- Timelines for the prequalification of aggregates were extended. Data on types, sizes, pit or quarry locations, producers’ names, aggregate supplier statement of compliance with ASTM C33, and ASTM C1293 expansion data must be no more than 24 months old.
- Crushed hydraulic-cement concrete or recycled aggregate may be permitted if documentation is provided as required by the A/E and its use is determined suitable for a particular project.
- Mineral fillers, conforming to ASTM C1797, are now permitted provided they are obtained from the same sources and consist of the same types as those used in concrete represented by submitted field test records or used in trial mixtures.
- If Modulus of Elasticity is specified, test data for proposed mixtures must be submitted. The average of at least three cylinders from the same concrete sample, tested at 28 days, must meet or exceed the specified value.
- Lightweight aggregate for internal curing is limited to prewetted fine aggregate conforming to ASTM C1761.
- Aggregates determined to be susceptible to alkali-carbonate reactions per ASTM C1778 testing are not allowed.
- Limitations imposed on concrete mixtures to be qualified to reduce the potential of alkali-silica reactivity were revised; adding a requirement for submitting supporting data for each aggregate showing expansion in excess of 0.10 percent at 16 days when tested in accordance with ASTM C1260, and defining limits for expansion and alkali content based on level of aggregate reactivity.
- Requirements for sulfate exposure categories were updated to match the requirements of 318-19.
- For stay-in-place galvanized steel forms, the maximum chloride content must comply with Exposure Class C1 limits. Compliance with specified chloride ion limits can be verified using the water-soluble chloride ion content or the total chloride content.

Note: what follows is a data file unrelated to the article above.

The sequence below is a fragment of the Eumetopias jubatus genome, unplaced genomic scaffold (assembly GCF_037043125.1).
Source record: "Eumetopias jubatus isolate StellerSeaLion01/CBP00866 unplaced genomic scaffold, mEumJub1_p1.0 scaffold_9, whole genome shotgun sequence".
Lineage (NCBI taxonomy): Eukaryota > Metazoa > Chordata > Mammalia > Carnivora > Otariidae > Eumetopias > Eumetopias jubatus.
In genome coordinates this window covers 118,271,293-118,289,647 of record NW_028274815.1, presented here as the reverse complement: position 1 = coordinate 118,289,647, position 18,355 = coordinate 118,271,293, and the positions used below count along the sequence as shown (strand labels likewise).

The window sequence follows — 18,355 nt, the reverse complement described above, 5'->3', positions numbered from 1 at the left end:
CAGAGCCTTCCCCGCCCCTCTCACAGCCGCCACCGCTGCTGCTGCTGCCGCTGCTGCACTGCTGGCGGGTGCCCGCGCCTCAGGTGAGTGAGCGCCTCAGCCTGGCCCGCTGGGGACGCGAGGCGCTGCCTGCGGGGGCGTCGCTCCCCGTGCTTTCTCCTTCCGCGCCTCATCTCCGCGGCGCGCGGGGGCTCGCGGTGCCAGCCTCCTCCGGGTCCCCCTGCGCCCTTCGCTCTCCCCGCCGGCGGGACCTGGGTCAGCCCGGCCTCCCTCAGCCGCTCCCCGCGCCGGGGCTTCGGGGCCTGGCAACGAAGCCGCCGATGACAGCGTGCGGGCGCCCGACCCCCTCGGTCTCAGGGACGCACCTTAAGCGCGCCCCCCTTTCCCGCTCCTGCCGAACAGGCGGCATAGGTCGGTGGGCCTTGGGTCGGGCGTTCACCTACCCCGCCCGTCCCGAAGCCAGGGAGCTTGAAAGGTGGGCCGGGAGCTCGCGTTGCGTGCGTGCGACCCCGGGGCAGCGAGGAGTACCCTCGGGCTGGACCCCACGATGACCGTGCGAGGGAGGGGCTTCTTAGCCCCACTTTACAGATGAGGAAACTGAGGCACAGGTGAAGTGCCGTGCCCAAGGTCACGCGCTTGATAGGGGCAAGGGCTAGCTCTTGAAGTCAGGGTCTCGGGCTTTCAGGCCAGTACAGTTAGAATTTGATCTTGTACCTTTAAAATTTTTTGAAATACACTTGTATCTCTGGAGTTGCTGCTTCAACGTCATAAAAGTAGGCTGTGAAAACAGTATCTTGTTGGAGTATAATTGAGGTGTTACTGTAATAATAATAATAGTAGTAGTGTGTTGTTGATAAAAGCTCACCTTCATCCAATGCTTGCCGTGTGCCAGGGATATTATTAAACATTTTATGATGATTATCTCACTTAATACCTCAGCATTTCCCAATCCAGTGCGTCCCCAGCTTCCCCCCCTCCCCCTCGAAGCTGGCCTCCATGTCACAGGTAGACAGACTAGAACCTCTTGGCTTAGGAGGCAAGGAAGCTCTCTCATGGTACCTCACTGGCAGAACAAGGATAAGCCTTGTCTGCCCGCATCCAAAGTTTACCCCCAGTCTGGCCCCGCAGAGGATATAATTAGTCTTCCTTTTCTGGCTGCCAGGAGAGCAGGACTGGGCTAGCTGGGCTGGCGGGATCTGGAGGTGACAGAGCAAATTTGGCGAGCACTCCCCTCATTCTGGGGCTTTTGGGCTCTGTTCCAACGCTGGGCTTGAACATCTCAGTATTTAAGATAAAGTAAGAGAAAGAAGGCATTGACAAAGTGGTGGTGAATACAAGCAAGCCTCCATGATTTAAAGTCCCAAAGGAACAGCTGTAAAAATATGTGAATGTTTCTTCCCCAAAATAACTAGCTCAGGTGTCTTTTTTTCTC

Section 5—Handling, Placing, and Constructing:
- For cold weather placements, unless otherwise specified, metallic items in concrete formwork must be above 10˚F, and contact surface temperature of ground, subbase, or mud mats has to be above 32˚F.
- For integrating high-strength concrete with floor systems, high-strength concrete should extend through the full floor system depth at least 2 feet past each face of columns and walls to achieve a monolithic mass.
- Surface finish SF-2 is now established as the default formed finish. Language defining concrete exposed to view has been revised. Color, texture, and bughole requirements have been clarified, and rubbed and other finish requirements have been updated.
- When curing by ponding, the temperature of ponding water must be at least 50˚F and not more than 35˚F cooler than the surface temperature of the concrete at the time the water and concrete come in contact.
- Adhesive anchor holes that are horizontally or upwardly inclined and are designated in the contract documents to support sustained tension must be installed by manufacturer’s instructions by personnel who are certified by ACI’s Adhesive Anchor Installer Certification Program or other accepted equivalent programs.